Monday, June 30, 2014
Friday, June 27, 2014
In legend, the ankou is a personification of death from Breton and Cornish folklore, a kind of dark psychopomp. But the ankou in the Pathfinder game is a much more decidedly fey and murderous creature (courtesy of Pathfinder #36: Sound of a Thousand Screams). Its party trick is creating up to four shadowy duplicates to fight alongside it. As instruments of their fey lords’ dark wills, ankous terrify other fey—no wonder, since their claws function as cold iron weapons—and nasty spell-like abilities like prismatic spray and circle of death only add to the body count.
All those special abilities mean the Bestiary 4 entry doesn't have the room for all the juicy flavor tidbits from the original: “an ankou slumbers in a cocoon of darkness”...“the only words they can utter are those whispered telepathically into the victim’s ear an instant before death, and those words are spoken in the voice of the one who sent the killer”…“one of these assassins might be told to kill the victim many times over—murdering its target, waiting for its connection to the First World to reform it, and then killing it again.” [For the unfamiliar, this last bit is a reference to the regenerative powers of Golarion’s fey realm.]
One final note is that each ankou serves a different fey lord. So there’s no reason that every ankou has to look just like the winged skeletal shadow-horror in the books. I imagine the progenitor of the quickling race might fashion his ankou to look like a knife-covered cutpurse, rail-thin despite its Large size. A fey lord of harvest might have a pumpkin-like monstrosity, while a spirit of the crossroads might employ a crow-monster or a hanged man with wings made of iron and rotted ropes. Then again, winged skeletal shadow-horrors that nest in cocoons of darkness do have a certain primal appeal, and might be symbols of terror throughout the fey realms no matter who they serve.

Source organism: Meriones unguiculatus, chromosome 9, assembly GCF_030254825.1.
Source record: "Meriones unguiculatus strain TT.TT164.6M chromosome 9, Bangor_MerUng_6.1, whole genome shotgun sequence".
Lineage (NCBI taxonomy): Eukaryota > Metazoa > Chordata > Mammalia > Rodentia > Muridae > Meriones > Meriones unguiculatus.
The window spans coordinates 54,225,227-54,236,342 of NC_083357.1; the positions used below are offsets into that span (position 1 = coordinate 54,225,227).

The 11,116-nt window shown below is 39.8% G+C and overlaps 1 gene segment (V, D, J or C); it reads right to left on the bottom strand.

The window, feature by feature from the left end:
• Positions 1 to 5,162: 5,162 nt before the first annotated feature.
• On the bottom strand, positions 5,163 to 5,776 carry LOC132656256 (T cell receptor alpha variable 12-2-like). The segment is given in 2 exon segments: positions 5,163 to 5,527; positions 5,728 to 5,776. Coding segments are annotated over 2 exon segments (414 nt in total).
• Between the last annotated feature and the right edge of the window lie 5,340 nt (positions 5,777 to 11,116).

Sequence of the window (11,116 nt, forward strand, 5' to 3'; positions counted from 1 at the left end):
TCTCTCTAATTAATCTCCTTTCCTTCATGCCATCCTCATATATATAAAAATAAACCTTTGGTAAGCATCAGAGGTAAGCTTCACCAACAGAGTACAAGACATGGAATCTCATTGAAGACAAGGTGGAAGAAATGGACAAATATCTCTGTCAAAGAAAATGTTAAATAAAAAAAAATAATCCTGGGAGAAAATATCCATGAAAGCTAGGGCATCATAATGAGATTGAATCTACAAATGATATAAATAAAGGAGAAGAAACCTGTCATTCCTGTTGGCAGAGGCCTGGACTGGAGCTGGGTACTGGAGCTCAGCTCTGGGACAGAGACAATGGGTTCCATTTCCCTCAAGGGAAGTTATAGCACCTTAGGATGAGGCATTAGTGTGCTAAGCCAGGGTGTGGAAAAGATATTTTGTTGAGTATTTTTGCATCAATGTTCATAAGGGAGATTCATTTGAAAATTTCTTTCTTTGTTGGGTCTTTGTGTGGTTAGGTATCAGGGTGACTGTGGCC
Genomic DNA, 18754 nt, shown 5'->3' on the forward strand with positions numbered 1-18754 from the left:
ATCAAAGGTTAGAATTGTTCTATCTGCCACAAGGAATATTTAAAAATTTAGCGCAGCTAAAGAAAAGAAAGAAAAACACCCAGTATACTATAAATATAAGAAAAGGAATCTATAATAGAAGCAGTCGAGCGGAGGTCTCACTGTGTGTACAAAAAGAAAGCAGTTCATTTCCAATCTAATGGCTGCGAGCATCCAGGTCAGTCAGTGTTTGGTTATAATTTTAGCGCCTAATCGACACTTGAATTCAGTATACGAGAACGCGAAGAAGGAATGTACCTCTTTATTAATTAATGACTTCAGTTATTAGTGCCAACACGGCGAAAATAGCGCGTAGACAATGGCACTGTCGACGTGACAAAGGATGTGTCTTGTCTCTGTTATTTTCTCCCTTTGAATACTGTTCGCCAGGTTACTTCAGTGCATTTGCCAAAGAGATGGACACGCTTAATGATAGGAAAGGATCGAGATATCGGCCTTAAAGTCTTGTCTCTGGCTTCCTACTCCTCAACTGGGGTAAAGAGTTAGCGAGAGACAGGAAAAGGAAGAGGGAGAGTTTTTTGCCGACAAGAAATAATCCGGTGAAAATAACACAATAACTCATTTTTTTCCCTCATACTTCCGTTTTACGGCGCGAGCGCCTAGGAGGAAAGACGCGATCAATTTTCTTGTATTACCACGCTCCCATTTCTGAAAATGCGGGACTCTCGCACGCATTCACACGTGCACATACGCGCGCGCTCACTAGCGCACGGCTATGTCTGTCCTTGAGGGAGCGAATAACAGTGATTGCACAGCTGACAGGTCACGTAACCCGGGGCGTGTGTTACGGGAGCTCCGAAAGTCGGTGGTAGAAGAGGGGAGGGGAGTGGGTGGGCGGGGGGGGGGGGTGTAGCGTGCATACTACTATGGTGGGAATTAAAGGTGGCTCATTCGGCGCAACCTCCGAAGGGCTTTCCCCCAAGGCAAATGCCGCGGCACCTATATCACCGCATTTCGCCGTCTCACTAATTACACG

While exploring an undocumented cavern, adventurers come upon a slumbering ankou. It attacks them upon waking and pursues them through the dungeon as best it can. If the party escapes the cavern complex it leaves them be, unless it hears them singing or they grievously wound it (reduce it to 25% of its hit points), in which case it retreats to plot its revenge—which it will enact no matter how far they go. If the adventurers kill the ankou, they are not out of the woods, for the shadow-beast’s death, however, temporary, draws the eyes of its fey master upon them.
Duke Summer’s wrath is all the more terrible for its rarity, descending almost without warning like a summer storm. On a mission to save the world, a faerie agent and her mortal adventuring allies are taking a shortcut through Summer’s realm when they break one of his strictures. Insensible to reason in the face of this flouting of his authority, he sends an ankou after the party, declaring, “And as I am Summer, the world may burn.”
Other creatures fear cold iron claws, including demons and night hags. A faerie lord allies with adventurers to take down their mutual enemy, a particularly powerful and troublesome night hag. Careful listeners will note that he promises them the obedient services of the beast “until the night hag has well and truly perished”…with not a word about what comes after.
—Pathfinder #36 80–81 & Pathfinder Bestiary 4 10
Work and life has me a bit slow to reply to reader comments (and I simply can't give everyone the props they deserve) but I do appreciate all of you who are weighing in despite these comparatively new/unfamiliar monsters.
Just a heads-up: With July 4th almost here, I’m going to be taking a vacation to do some traveling. I’m debating posting next week and almost definitely will not be posting the week after. So if you don’t see your daily entry during the next fortnight, that’s what’s up.
Thursday, June 26, 2014